Skip to main content

Glycated Hemoglobin, Body Weight and Blood Pressure in Type 2 Diabetes Patients Initiating Dapagliflozin Treatment in Primary Care: A Retrospective Study

Abstract

Introduction

The present study aimed to describe characteristics of patients with type 2 diabetes (T2D) in UK primary care initiated on dapagliflozin, post-dapagliflozin changes in glycated hemoglobin (HbA1c), body weight and blood pressure, and reasons for adding dapagliflozin to insulin.

Methods

Retrospective study of patients with T2D in the Clinical Practice Research Datalink with first prescription for dapagliflozin. Patients were included in the study if they: (1) had a first prescription for dapagliflozin between November 2012 and September 2014; (2) had a Read code for T2D; (3) were registered with a practice for at least 6 months before starting dapagliflozin; and (4) remained registered for at least 3 months after initiation. A questionnaire ascertained reason(s) for adding dapagliflozin to insulin.

Results

Dapagliflozin was most often used as triple therapy (27.7%), dual therapy with metformin (25.1%) or added to insulin (19.2%). Median therapy duration was 329 days [95% confidence interval (CI) 302–361]. Poor glycemic control was the reason for dapagliflozin initiation for 93.1% of insulin-treated patients. Avoiding increases in weight/body mass index and insulin resistance were the commonest reasons for selecting dapagliflozin versus intensifying insulin. HbA1c declined by mean of 9.7 mmol/mol (95% CI 8.5–10.9) (0.89%) 14–90 days after starting dapagliflozin, 10.2 mmol/mol (95% CI 8.9–11.5) (0.93%) after 91–180 days and 12.6 mmol/mol (95% CI 11.0–14.3) (1.16%) beyond 180 days. Weight declined by mean of 2.6 kg (95% CI 2.3–2.9) after 14–90 days, 4.3 kg (95% CI 3.8–4.7) after 91–180 days and 4.6 kg (95% CI 4.0–5.2) beyond 180 days. In patients with measurements between 14 and 90 days after starting dapagliflozin, systolic and diastolic blood pressure decreased by means of 4.5 (95% CI −5.8 to −3.2) and 2.0 (95% CI −2.9 to −1.2) mmHg, respectively from baseline. Similar reductions in systolic and diastolic blood pressure were observed after 91–180 days and when follow-up extended beyond 180 days. Results were consistent across subgroups.

Conclusion

HbA1c, body weight and blood pressure were reduced after initiation of dapagliflozin in patients with T2D in UK primary care and the changes were consistent with randomized clinical trials.

Funding

AstraZeneca.

Introduction

Dapagliflozin, a selective sodium-glucose co-transporter-2 inhibitor, reduces renal glucose reabsorption, resulting in glycosuria, improved glucose control, weight reduction and blood pressure [1]. Placebo-controlled randomized clinical trials (RCTs) and comparator studies have shown that dapagliflozin is effective in treatment-naïve patients with type 2 diabetes (T2D) [2, 3] as well as add-on therapy for patients with inadequate glycemic control while taking metformin [1, 46], sitagliptin (with or without metformin) [7], sulphonylurea (with or without metformin) [8, 9] and insulin [10]. Dapagliflozin shows similar efficacy when used as dual therapy with metformin or insulin, and in triple therapy with other oral glucose-lowering drugs [1, 48, 10, 11].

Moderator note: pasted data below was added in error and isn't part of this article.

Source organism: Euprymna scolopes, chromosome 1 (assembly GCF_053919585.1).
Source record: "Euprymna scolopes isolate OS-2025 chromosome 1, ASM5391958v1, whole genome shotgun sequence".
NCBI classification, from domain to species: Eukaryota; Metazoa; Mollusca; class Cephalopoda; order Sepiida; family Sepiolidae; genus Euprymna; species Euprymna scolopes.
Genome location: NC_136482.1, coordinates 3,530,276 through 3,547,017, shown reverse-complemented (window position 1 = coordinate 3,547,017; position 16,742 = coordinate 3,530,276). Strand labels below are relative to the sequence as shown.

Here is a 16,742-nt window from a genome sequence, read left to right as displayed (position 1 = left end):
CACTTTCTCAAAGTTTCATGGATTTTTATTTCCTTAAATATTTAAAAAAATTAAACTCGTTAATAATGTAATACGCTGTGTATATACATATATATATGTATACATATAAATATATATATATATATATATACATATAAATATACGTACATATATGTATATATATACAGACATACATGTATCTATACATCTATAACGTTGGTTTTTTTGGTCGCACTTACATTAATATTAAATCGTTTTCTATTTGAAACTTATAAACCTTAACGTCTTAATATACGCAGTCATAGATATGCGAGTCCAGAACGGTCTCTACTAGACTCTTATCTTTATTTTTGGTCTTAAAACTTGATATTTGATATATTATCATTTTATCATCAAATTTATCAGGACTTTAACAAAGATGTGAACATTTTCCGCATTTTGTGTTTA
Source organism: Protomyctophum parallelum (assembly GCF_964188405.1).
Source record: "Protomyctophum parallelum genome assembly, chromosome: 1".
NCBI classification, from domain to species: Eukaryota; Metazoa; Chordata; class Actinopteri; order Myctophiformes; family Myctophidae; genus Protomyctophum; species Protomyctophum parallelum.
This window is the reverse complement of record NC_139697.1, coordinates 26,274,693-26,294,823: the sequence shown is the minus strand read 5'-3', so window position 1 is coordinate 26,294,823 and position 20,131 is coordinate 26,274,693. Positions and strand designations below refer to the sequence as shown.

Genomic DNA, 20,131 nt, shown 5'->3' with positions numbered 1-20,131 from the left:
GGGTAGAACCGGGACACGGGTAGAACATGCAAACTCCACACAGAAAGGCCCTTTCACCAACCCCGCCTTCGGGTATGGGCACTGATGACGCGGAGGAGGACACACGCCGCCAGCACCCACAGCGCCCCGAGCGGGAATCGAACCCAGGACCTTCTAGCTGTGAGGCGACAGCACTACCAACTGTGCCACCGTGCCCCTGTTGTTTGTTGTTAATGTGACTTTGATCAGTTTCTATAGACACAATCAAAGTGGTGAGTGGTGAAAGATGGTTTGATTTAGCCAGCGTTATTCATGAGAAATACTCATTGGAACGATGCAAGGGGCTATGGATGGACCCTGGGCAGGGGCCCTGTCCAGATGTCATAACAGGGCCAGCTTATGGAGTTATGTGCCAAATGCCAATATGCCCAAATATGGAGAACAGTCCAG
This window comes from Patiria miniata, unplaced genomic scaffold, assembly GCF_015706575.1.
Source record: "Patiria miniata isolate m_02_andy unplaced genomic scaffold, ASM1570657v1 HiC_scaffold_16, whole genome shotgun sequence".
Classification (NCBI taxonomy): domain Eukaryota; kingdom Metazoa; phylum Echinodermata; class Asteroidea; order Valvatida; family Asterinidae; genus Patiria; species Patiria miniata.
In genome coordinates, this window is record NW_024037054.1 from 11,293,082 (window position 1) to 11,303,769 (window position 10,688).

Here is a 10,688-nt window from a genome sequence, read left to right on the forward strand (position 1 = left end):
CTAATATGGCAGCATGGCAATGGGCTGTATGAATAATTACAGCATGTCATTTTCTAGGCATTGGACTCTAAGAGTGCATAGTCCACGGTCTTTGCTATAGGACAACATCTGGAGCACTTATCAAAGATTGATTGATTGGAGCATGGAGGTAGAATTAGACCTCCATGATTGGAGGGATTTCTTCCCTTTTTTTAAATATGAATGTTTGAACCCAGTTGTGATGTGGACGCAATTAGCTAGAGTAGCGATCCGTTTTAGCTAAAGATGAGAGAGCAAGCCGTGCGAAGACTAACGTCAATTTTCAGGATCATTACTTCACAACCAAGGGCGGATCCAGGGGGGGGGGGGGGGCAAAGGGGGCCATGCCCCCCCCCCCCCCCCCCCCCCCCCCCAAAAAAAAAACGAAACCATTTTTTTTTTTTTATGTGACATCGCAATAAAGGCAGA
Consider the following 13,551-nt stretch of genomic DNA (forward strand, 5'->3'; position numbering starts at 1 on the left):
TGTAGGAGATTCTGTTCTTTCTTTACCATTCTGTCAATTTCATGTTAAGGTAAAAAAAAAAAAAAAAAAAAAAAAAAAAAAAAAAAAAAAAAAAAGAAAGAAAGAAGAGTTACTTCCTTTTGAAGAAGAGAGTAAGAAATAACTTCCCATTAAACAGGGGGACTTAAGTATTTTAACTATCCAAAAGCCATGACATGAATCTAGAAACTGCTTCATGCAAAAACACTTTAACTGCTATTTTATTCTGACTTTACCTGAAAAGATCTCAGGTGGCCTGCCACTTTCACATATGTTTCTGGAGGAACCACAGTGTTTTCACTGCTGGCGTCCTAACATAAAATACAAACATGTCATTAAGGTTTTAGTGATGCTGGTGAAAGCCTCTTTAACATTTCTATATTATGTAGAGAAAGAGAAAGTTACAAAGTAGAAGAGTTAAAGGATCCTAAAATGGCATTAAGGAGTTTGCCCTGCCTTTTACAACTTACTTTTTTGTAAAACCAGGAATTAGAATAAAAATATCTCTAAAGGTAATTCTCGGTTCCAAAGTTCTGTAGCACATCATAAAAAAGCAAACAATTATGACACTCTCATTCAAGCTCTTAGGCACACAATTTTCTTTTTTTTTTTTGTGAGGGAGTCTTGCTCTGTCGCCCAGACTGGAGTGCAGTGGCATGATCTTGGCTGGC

However, clinical trials are not necessarily representative of the patient population treated in routine care. For example, up to 39% of T2D patients are ineligible based on age alone for trials that have the most stringent inclusion and exclusion criteria [12]. Observational studies with minimal eligibility criteria allow the assessment of use and outcomes in the wider population and have stronger external validity. This observational study aimed to describe the characteristics of patients with T2D in primary care in the UK who received their first prescription for dapagliflozin. The study also aimed to quantify the changes in glycated hemoglobin (HbA1c), body weight and blood pressure in patients after being initiated on dapagliflozin and sought information on the clinical reasons why the prescriber added dapagliflozin to insulin and resulting changes in insulin dose.

Methods

The patient data for this retrospective observational study were obtained from the Clinical Practice Research Datalink (CPRD), which contains anonymized longitudinal patient records collected from more than 12 million patients across the UK [13]. Patients were included in the study if they: (1) had a first prescription for dapagliflozin between November 2012 and September 2014; (2) had a Read code for T2D (Supplementary material S1); (3) were registered with a practice for at least 6 months before starting dapagliflozin; and (4) remained registered for at least 3 months after initiation. A questionnaire (Supplementary material S2) was sent to the general practices of the subset of patients prescribed dapagliflozin as add-on to insulin to ascertain the clinical reason for prescribing dapagliflozin and the dose of insulin before and after dapagliflozin initiation.

Statistical Methods

Eligible data were analyzed using descriptive statistics. Changes in HbA1c, body weight and systolic and diastolic blood pressure were analyzed for those patients with a measurement before receiving dapagliflozin and at least one measurement during the year after the first dapagliflozin prescription. Results were grouped by time since dapagliflozin initiation: 14–90 days; 91–180 days; and >180 days (up to 365 days).

Baseline characteristics and follow-up variables were described by frequency and percentage distributions. Continuous and count variables were given using mean [±standard deviation (SD)], median (quartiles) and 95% confidence intervals (CIs). All analyses were performed using SAS version 9.2 (SAS Institute, Inc., Cary, NC, USA).